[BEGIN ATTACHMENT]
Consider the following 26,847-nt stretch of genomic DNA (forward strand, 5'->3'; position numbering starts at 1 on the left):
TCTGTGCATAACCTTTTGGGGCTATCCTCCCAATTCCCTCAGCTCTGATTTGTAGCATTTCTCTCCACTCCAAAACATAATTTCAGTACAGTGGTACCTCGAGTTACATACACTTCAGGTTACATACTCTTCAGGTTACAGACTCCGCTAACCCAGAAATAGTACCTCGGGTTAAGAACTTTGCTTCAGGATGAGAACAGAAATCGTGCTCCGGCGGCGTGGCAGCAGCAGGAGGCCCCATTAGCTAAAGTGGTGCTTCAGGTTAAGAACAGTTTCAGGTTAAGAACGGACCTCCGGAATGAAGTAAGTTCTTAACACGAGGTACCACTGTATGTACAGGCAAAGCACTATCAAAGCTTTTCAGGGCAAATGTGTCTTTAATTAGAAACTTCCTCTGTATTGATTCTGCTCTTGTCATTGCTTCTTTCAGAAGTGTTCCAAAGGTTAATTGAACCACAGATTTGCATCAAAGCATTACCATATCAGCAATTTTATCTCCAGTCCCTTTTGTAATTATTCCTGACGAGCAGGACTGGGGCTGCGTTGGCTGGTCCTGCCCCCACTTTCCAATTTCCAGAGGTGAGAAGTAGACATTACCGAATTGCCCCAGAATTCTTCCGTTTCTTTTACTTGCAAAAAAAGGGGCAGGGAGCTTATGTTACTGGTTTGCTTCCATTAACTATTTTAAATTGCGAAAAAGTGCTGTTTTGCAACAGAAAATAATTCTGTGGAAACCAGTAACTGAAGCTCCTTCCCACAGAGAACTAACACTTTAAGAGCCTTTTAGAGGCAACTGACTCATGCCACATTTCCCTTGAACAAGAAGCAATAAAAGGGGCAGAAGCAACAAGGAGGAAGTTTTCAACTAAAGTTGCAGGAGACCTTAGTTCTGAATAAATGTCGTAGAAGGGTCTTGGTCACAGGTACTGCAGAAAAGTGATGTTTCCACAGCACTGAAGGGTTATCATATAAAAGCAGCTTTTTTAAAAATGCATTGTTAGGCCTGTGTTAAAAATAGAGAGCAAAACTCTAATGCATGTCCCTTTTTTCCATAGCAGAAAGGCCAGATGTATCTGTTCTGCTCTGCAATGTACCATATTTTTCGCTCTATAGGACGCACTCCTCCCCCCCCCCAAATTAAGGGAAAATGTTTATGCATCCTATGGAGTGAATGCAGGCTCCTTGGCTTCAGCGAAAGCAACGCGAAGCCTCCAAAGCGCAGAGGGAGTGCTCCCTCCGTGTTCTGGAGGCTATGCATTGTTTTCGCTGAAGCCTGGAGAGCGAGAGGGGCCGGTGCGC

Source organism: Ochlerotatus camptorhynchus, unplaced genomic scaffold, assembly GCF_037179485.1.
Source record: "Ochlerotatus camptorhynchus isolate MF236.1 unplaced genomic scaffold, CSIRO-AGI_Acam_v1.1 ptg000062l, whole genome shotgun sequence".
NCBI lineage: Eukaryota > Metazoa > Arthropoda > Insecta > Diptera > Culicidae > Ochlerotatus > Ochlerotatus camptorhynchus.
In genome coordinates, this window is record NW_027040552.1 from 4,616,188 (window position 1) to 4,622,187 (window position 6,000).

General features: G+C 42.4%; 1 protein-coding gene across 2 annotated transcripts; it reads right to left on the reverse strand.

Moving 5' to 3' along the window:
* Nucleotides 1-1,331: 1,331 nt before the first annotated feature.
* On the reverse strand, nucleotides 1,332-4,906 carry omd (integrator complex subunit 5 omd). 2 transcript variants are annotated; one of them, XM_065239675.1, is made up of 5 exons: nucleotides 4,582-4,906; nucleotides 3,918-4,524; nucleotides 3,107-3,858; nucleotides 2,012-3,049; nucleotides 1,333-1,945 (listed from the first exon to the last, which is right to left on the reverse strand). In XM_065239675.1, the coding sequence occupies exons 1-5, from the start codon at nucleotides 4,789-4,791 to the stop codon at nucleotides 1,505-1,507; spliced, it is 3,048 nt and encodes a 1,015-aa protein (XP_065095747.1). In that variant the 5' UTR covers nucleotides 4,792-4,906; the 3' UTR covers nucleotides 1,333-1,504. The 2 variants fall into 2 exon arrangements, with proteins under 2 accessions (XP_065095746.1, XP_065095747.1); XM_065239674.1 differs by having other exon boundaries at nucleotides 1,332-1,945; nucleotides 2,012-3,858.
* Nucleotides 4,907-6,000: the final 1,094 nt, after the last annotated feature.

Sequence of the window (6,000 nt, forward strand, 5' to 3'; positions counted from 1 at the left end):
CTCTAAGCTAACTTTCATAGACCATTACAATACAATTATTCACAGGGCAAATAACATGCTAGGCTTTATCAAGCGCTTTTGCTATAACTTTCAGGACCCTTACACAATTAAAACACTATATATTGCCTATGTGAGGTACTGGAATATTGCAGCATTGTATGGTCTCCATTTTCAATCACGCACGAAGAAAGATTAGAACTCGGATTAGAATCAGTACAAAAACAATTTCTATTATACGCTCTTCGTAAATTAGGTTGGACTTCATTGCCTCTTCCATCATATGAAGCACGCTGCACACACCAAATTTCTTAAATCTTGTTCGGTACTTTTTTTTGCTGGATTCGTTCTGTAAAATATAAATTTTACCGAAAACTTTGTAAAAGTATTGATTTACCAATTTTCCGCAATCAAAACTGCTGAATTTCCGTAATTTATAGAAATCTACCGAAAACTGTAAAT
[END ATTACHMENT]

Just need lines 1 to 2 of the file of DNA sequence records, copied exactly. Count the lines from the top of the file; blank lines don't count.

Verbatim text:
Consider the following 26,847-nt stretch of genomic DNA (forward strand, 5'->3'; position numbering starts at 1 on the left):
TCTGTGCATAACCTTTTGGGGCTATCCTCCCAATTCCCTCAGCTCTGATTTGTAGCATTTCTCTCCACTCCAAAACATAATTTCAGTACAGTGGTACCTCGAGTTACATACACTTCAGGTTACATACTCTTCAGGTTACAGACTCCGCTAACCCAGAAATAGTACCTCGGGTTAAGAACTTTGCTTCAGGATGAGAACAGAAATCGTGCTCCGGCGGCGTGGCAGCAGCAGGAGGCCCCATTAGCTAAAGTGGTGCTTCAGGTTAAGAACAGTTTCAGGTTAAGAACGGACCTCCGGAATGAAGTAAGTTCTTAACACGAGGTACCACTGTATGTACAGGCAAAGCACTATCAAAGCTTTTCAGGGCAAATGTGTCTTTAATTAGAAACTTCCTCTGTATTGATTCTGCTCTTGTCATTGCTTCTTTCAGAAGTGTTCCAAAGGTTAATTGAACCACAGATTTGCATCAAAGCATTACCATATCAGCAATTTTATCTCCAGTCCCTTTTGTAATTATTCCTGACGAGCAGGACTGGGGCTGCGTTGGCTGGTCCTGCCCCCACTTTCCAATTTCCAGAGGTGAGAAGTAGACATTACCGAATTGCCCCAGAATTCTTCCGTTTCTTTTACTTGCAAAAAAAGGGGCAGGGAGCTTATGTTACTGGTTTGCTTCCATTAACTATTTTAAATTGCGAAAAAGTGCTGTTTTGCAACAGAAAATAATTCTGTGGAAACCAGTAACTGAAGCTCCTTCCCACAGAGAACTAACACTTTAAGAGCCTTTTAGAGGCAACTGACTCATGCCACATTTCCCTTGAACAAGAAGCAATAAAAGGGGCAGAAGCAACAAGGAGGAAGTTTTCAACTAAAGTTGCAGGAGACCTTAGTTCTGAATAAATGTCGTAGAAGGGTCTTGGTCACAGGTACTGCAGAAAAGTGATGTTTCCACAGCACTGAAGGGTTATCATATAAAAGCAGCTTTTTTAAAAATGCATTGTTAGGCCTGTGTTAAAAATAGAGAGCAAAACTCTAATGCATGTCCCTTTTTTCCATAGCAGAAAGGCCAGATGTATCTGTTCTGCTCTGCAATGTACCATATTTTTCGCTCTATAGGACGCACTCCTCCCCCCCCCCAAATTAAGGGAAAATGTTTATGCATCCTATGGAGTGAATGCAGGCTCCTTGGCTTCAGCGAAAGCAACGCGAAGCCTCCAAAGCGCAGAGGGAGTGCTCCCTCCGTGTTCTGGAGGCTATGCATTGTTTTCGCTGAAGCCTGGAGAGCGAGAGGGGCCGGTGCGC